I’m a great believer in natural ways of helping a child to overcome their difficulties. All children need plenty of love and attention from their parents. I love my daughter and care for her as much as I do my son. Our doctor tells us that she definitely benefits from the sort of help only a close-knit family can give, but we also need to make sure our son doesn’t feel neglected because of the extra demands made on us by our daughter when she's struggling.  We try to be fair to both of them, to give each our individual attention and to encourage them to play together like any brother and sister. This is their normal. Our daughter is many things—loving, playful, infuriating, combative, moody or friendly—just like any other child—and she makes our family complete.
1. Centers for Disease Control and Statistics. Attention-Deficit/Hyperactivity Disorder (ADHD). Data & Statistics. http://www.cdc.gov/ncbddd/adhd/data.html [accessed 01/13/15]
2. Scholastic.com. Girls and ADHD: are you missing the signs? Caralee Adams. http://www.scholastic.com/teachers/article/girls-and-adhd-are-you-missing-signs [accessed 01/13/15]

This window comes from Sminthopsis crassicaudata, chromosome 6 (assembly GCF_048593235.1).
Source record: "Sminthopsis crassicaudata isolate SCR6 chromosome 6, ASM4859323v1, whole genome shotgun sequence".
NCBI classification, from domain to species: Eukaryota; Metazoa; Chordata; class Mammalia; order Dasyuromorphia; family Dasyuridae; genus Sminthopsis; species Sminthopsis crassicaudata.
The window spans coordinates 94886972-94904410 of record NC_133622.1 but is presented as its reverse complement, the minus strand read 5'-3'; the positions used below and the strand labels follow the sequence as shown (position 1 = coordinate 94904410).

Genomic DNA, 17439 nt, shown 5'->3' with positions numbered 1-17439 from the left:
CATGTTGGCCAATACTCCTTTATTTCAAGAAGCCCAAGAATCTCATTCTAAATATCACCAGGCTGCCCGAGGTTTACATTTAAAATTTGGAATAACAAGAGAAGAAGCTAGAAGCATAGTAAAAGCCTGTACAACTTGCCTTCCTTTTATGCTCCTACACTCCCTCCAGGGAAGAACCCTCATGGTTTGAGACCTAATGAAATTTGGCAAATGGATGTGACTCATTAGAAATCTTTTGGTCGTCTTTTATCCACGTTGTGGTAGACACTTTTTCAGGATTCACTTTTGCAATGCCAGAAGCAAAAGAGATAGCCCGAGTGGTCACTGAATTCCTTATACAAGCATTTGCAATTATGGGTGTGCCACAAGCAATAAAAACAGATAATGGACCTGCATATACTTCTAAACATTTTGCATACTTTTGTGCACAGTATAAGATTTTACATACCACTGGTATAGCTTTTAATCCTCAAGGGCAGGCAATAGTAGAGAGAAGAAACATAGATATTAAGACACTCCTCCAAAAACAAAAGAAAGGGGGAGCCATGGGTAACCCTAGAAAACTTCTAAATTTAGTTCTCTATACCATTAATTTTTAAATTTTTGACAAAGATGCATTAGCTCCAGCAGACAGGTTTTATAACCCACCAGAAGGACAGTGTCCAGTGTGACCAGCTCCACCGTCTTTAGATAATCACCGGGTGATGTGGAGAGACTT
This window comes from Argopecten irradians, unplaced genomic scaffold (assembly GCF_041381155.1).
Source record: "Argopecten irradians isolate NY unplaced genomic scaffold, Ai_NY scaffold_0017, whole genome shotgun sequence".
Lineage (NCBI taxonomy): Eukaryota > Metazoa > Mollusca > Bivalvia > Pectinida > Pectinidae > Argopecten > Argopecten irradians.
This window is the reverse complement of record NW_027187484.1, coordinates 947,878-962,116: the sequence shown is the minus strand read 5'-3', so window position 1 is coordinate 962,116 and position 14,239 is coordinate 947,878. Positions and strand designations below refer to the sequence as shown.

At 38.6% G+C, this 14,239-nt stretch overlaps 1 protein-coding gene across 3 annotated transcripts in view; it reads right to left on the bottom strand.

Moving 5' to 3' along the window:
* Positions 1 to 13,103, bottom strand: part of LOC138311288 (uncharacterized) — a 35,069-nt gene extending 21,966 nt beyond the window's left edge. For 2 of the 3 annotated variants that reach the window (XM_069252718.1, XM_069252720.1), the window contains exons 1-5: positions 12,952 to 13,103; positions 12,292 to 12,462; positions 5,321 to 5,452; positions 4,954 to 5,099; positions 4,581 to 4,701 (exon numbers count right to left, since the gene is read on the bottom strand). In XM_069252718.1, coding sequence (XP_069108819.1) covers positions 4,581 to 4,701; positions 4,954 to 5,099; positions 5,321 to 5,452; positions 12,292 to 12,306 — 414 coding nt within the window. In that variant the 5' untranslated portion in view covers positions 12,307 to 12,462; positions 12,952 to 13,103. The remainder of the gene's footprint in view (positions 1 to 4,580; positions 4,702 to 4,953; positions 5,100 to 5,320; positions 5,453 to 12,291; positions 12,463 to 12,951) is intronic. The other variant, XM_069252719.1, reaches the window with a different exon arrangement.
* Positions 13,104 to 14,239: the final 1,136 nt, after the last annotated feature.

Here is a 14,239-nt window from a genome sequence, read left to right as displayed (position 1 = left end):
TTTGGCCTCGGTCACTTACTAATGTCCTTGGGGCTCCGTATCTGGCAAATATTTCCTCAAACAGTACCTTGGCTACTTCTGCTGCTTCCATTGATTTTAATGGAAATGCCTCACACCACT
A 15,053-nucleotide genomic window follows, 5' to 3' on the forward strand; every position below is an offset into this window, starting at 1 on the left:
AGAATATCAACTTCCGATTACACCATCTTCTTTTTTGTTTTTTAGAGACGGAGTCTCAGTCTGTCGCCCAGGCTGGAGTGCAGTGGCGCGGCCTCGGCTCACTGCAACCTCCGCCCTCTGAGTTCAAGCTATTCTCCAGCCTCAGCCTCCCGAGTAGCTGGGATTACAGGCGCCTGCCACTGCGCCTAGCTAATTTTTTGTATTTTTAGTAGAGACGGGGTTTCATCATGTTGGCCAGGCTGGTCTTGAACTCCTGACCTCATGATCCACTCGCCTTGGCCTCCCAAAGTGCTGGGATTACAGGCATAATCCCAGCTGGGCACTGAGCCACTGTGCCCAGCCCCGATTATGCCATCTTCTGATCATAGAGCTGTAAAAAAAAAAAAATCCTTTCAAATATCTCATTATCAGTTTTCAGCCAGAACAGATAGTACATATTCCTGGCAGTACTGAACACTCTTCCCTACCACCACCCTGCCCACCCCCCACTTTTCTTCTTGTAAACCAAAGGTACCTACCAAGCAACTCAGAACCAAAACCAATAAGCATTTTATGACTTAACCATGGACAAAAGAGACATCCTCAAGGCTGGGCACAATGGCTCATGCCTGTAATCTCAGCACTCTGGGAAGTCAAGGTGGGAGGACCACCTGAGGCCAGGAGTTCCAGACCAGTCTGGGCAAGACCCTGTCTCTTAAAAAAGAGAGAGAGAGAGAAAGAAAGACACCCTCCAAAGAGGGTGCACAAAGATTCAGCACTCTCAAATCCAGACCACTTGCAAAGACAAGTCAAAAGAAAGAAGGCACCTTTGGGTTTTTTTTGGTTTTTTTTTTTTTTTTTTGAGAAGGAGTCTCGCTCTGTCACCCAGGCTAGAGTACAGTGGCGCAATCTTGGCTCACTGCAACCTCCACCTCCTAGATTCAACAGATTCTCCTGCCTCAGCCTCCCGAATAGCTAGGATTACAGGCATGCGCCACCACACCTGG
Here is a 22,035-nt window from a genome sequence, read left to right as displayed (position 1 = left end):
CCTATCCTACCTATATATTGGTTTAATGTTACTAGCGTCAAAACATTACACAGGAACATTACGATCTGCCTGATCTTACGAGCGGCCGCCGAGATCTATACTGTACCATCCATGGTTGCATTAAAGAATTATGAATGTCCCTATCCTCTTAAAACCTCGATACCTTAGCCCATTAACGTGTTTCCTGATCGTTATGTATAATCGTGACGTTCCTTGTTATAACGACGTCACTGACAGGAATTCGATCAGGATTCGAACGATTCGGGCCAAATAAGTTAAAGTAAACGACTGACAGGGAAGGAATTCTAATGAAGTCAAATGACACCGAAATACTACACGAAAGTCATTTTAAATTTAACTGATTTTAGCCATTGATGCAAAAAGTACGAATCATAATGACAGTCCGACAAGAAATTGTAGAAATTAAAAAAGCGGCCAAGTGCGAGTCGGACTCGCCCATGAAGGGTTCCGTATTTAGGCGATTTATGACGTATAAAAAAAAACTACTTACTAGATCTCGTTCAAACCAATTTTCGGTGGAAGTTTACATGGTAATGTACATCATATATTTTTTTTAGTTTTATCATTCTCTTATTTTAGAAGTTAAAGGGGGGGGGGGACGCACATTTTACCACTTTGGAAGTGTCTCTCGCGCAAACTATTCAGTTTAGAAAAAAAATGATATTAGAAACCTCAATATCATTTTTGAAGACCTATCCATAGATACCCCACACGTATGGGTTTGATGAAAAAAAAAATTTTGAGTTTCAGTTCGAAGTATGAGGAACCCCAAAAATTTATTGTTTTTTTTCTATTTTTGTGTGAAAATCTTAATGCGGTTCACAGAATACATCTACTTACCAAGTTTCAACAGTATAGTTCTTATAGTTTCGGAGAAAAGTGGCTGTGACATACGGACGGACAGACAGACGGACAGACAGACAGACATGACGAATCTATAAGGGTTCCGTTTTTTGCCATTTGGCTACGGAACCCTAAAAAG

3. Mayo Clinic. Attention-deficit/hyperactivity disorder (ADHD) in children. http://www.mayoclinic.org/diseases-conditions/adhd/basics/tests-diagnosis/con-20023647 [accessed 01/13/15]
4. Marla Cummings, ADHD Coach and Productivity Consultant. Do you know how you feel about having ADHD? Sept 20, 2012. http://marlacummins.com/feelings-acceptance-adhd/ [accessed 01/13/15]
5. Wayne State University Physician Group. Methylphenidate: Pros and Cons. 2011. http://www.wsupgdocs.org/family-medicine/WayneStateContentPage.aspx?nd=1651 [accessed 01/13/15]
6. MNT. What are the benefits of eating oily fish? How much oily fish should I eat? http://www.medicalnewstoday.com/articles/9978.php [accessed 01/13/15]
7. WebMD. How a Child’s ADHD Affects Siblings. Heather Hatfield. http://www.webmd.com/add-adhd/childhood-adhd/features/adhd-and-siblings [accessed 01/13/15]
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Practical tips for new adoptive parents